Internet Governance of Open Government Data and for sustainable development

07 November 2012 - A Workshop on Baku,Azerbaijan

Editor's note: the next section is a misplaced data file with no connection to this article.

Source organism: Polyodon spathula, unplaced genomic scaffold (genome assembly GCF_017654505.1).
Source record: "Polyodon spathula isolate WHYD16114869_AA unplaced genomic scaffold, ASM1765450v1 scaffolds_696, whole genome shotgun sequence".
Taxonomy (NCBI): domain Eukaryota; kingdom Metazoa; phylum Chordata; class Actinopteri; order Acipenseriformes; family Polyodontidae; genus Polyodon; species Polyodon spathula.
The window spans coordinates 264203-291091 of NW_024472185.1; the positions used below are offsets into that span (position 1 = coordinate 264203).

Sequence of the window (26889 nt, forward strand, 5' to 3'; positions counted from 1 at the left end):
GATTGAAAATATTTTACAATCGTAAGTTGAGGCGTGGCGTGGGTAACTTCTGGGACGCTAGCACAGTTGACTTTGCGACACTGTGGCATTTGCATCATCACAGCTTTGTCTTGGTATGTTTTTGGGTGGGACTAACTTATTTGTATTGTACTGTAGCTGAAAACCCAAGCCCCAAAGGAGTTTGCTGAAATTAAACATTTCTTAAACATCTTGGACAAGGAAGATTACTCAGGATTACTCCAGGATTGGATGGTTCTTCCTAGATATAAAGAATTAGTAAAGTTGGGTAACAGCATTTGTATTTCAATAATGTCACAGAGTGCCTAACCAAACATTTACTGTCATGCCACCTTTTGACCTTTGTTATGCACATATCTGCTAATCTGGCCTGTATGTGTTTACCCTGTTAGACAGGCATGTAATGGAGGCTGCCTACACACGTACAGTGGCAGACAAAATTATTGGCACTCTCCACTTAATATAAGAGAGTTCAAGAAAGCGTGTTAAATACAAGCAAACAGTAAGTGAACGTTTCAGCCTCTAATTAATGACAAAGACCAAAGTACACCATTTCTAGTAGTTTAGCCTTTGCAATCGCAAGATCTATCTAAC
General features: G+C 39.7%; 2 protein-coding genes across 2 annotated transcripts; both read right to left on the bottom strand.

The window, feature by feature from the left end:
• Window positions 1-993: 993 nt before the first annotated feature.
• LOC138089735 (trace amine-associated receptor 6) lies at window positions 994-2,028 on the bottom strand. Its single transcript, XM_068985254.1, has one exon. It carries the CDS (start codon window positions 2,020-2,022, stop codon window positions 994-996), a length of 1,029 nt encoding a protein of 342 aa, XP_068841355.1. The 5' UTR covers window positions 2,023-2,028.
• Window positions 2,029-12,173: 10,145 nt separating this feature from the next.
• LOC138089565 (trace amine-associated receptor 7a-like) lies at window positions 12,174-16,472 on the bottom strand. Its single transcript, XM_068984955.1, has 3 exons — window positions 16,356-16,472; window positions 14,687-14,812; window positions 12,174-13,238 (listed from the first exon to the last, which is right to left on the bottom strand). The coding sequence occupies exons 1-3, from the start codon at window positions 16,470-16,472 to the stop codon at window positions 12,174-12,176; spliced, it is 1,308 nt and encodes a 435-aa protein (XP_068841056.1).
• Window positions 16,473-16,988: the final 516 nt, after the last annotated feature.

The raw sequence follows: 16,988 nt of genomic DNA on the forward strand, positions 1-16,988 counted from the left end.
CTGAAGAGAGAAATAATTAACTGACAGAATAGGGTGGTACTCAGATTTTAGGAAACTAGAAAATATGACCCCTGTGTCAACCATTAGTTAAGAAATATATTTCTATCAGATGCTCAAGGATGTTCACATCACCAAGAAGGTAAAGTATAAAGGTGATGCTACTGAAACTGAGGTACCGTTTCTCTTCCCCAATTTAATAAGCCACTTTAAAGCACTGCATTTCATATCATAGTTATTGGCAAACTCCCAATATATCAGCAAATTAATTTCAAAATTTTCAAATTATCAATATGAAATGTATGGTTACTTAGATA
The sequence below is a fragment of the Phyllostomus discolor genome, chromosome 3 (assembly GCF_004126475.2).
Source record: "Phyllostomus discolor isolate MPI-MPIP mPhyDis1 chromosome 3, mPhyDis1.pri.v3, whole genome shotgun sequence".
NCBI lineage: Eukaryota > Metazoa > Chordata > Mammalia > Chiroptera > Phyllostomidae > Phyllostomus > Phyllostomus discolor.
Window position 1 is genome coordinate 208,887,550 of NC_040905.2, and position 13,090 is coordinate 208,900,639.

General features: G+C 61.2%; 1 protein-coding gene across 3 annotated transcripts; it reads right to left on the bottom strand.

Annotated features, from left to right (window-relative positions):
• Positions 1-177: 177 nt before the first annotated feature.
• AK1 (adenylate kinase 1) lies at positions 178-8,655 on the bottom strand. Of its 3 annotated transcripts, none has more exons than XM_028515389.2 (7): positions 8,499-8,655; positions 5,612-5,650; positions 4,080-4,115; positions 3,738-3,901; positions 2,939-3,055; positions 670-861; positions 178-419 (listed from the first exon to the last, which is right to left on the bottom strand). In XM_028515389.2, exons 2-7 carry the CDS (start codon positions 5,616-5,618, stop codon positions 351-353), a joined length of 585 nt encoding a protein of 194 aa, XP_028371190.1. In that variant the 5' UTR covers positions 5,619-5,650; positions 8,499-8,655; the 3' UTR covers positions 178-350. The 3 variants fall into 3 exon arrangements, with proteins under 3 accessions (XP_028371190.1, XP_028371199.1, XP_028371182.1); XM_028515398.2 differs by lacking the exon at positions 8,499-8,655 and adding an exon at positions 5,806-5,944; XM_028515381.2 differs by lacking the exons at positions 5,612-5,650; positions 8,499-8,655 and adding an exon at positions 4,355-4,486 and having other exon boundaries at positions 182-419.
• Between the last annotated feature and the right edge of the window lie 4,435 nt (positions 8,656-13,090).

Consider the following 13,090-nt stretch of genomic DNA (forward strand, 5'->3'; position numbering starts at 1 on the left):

The number of open government / public sector information policy initiatives are increasing not only in the USA and Europe but developing countries as well. A European Union (EU) platform for open government data is being created and countries within its fold have been asked by the EU to make open government data available via this European wide platform. In Africa, Kenya has launched an open government data website ( as has Uganda ( Somalia ( hopes to make all data about Somalia held by international development organisations available. The African Development Bank Group (AfDB) also launched an Open Data for Africa platform in the hope that it would increase access to the quality data needed to manage and monitor the Millennium Development Goals (MDG) in African countries. The Caribbean is also focusing on open government data and discussions were held recently in Trinidad and Tobago, Jamaica and the Dominican Republic to promote the potential of Open Government Data, Open Innovation and Open Source for sustainable development in the region. Opening up government data online holds broad benefits in that it enables society to use it for all manner of purposes such as democratic engagement, provision of public services, and for profit making through the building of applications and private services from its use. A 2006 study revealed that the mean value of public sector information in the EU is around EUR 27 billion, 0.25% of the total aggregated GDP for the EU The huge hopes that underpin government data can only be realised if the data is accessible to all for reuse. Open Government Data is a complex area in that it has many dimensions, many of which apply to the physical layer of the Internet and its governance and is important for sustainable human, economic and social development. The need for open government data is even more prominent in the developing world where Internet access is problematic. According to Dr. Bitange Ndemo, Permanent Secretary of the Ministry of Information and Communications in Kenya, "There's no continent that needs Open Data more than Africa" ( The ability for open government data to improve the economic prospects of developing countries, including those emerging from crisis will be examined in the workshop along with the type of Internet governance framework that is needed to help ensure that this becomes reality. The workshop will consider and examine the following questions issues and concerns: 1. Can the process of developing this open government data content layer help encourage an enabling ICT environment and relevant investment for the development and economic prosperity of countries that have yet to start to build an online open government data environment? 2. Whether the linking of open government data portals at the national, regional and international level would help address some of the issues the worlds population faces related to shortages in water, food, as well as issues like disasters and the economic crisis and what role international institutions can play in addressing these if any. 3. As more government data is made open questions have arisen about the ability to anonymise data. The number of countries introducing data privacy laws continues to increase. These are not homogeneous and whether this may potentially hinder the innovative use of open government data will be discussed. 4. As the developing world wakes up to the possibility of open government data it will also focus on what can be learnt from other countries that are facing similar or/and new issues as a result of opening up government data and what internet governance measures can be explored to address them. A remote hub for individuals interested in open government data that want to participate will connect to the workshop via remote participation. This workshop is a follow up from the IGF5 and IGF6 workshops on Public Sector Information online: towards a Global policy framework.